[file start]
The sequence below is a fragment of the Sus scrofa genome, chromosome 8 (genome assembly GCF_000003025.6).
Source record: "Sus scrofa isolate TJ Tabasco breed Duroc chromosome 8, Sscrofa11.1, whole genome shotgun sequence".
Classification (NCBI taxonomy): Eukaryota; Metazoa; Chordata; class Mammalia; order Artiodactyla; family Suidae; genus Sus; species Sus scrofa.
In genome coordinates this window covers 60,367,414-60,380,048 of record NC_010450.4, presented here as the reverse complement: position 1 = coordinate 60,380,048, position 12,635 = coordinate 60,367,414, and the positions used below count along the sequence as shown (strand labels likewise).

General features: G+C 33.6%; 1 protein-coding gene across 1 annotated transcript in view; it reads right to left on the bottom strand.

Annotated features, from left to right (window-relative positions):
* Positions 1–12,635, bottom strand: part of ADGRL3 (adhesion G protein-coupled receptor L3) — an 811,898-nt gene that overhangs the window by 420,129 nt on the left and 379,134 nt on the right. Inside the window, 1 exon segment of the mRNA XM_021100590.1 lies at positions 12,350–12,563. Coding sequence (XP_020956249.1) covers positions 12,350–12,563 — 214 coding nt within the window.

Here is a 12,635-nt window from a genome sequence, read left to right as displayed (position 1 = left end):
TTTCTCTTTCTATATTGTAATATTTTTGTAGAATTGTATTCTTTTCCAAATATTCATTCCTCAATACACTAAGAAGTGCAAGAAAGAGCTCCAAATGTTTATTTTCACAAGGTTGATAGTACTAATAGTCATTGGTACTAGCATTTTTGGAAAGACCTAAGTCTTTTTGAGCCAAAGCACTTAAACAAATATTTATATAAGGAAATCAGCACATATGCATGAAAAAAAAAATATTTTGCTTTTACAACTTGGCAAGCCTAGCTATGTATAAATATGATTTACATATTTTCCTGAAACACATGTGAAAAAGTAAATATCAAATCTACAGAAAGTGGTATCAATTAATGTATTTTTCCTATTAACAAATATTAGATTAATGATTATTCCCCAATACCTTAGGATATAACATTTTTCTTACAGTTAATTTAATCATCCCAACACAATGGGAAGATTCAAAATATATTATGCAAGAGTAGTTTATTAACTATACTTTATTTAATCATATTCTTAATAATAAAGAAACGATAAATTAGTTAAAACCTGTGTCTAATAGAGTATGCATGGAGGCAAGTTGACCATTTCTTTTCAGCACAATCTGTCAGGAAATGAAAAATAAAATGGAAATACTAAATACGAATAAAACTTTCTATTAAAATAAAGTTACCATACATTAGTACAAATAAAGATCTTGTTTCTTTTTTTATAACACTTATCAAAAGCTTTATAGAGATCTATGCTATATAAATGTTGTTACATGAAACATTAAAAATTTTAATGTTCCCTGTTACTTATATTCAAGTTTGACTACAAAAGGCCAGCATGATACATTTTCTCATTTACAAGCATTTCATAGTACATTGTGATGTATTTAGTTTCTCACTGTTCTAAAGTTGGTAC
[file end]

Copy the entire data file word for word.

The sequence below is a fragment of the Sus scrofa genome, chromosome 8 (genome assembly GCF_000003025.6).
Source record: "Sus scrofa isolate TJ Tabasco breed Duroc chromosome 8, Sscrofa11.1, whole genome shotgun sequence".
Classification (NCBI taxonomy): Eukaryota; Metazoa; Chordata; class Mammalia; order Artiodactyla; family Suidae; genus Sus; species Sus scrofa.
In genome coordinates this window covers 60,367,414-60,380,048 of record NC_010450.4, presented here as the reverse complement: position 1 = coordinate 60,380,048, position 12,635 = coordinate 60,367,414, and the positions used below count along the sequence as shown (strand labels likewise).

General features: G+C 33.6%; 1 protein-coding gene across 1 annotated transcript in view; it reads right to left on the bottom strand.

Annotated features, from left to right (window-relative positions):
* Positions 1–12,635, bottom strand: part of ADGRL3 (adhesion G protein-coupled receptor L3) — an 811,898-nt gene that overhangs the window by 420,129 nt on the left and 379,134 nt on the right. Inside the window, 1 exon segment of the mRNA XM_021100590.1 lies at positions 12,350–12,563. Coding sequence (XP_020956249.1) covers positions 12,350–12,563 — 214 coding nt within the window.

Here is a 12,635-nt window from a genome sequence, read left to right as displayed (position 1 = left end):
TTTCTCTTTCTATATTGTAATATTTTTGTAGAATTGTATTCTTTTCCAAATATTCATTCCTCAATACACTAAGAAGTGCAAGAAAGAGCTCCAAATGTTTATTTTCACAAGGTTGATAGTACTAATAGTCATTGGTACTAGCATTTTTGGAAAGACCTAAGTCTTTTTGAGCCAAAGCACTTAAACAAATATTTATATAAGGAAATCAGCACATATGCATGAAAAAAAAAATATTTTGCTTTTACAACTTGGCAAGCCTAGCTATGTATAAATATGATTTACATATTTTCCTGAAACACATGTGAAAAAGTAAATATCAAATCTACAGAAAGTGGTATCAATTAATGTATTTTTCCTATTAACAAATATTAGATTAATGATTATTCCCCAATACCTTAGGATATAACATTTTTCTTACAGTTAATTTAATCATCCCAACACAATGGGAAGATTCAAAATATATTATGCAAGAGTAGTTTATTAACTATACTTTATTTAATCATATTCTTAATAATAAAGAAACGATAAATTAGTTAAAACCTGTGTCTAATAGAGTATGCATGGAGGCAAGTTGACCATTTCTTTTCAGCACAATCTGTCAGGAAATGAAAAATAAAATGGAAATACTAAATACGAATAAAACTTTCTATTAAAATAAAGTTACCATACATTAGTACAAATAAAGATCTTGTTTCTTTTTTTATAACACTTATCAAAAGCTTTATAGAGATCTATGCTATATAAATGTTGTTACATGAAACATTAAAAATTTTAATGTTCCCTGTTACTTATATTCAAGTTTGACTACAAAAGGCCAGCATGATACATTTTCTCATTTACAAGCATTTCATAGTACATTGTGATGTATTTAGTTTCTCACTGTTCTAAAGTTGGTAC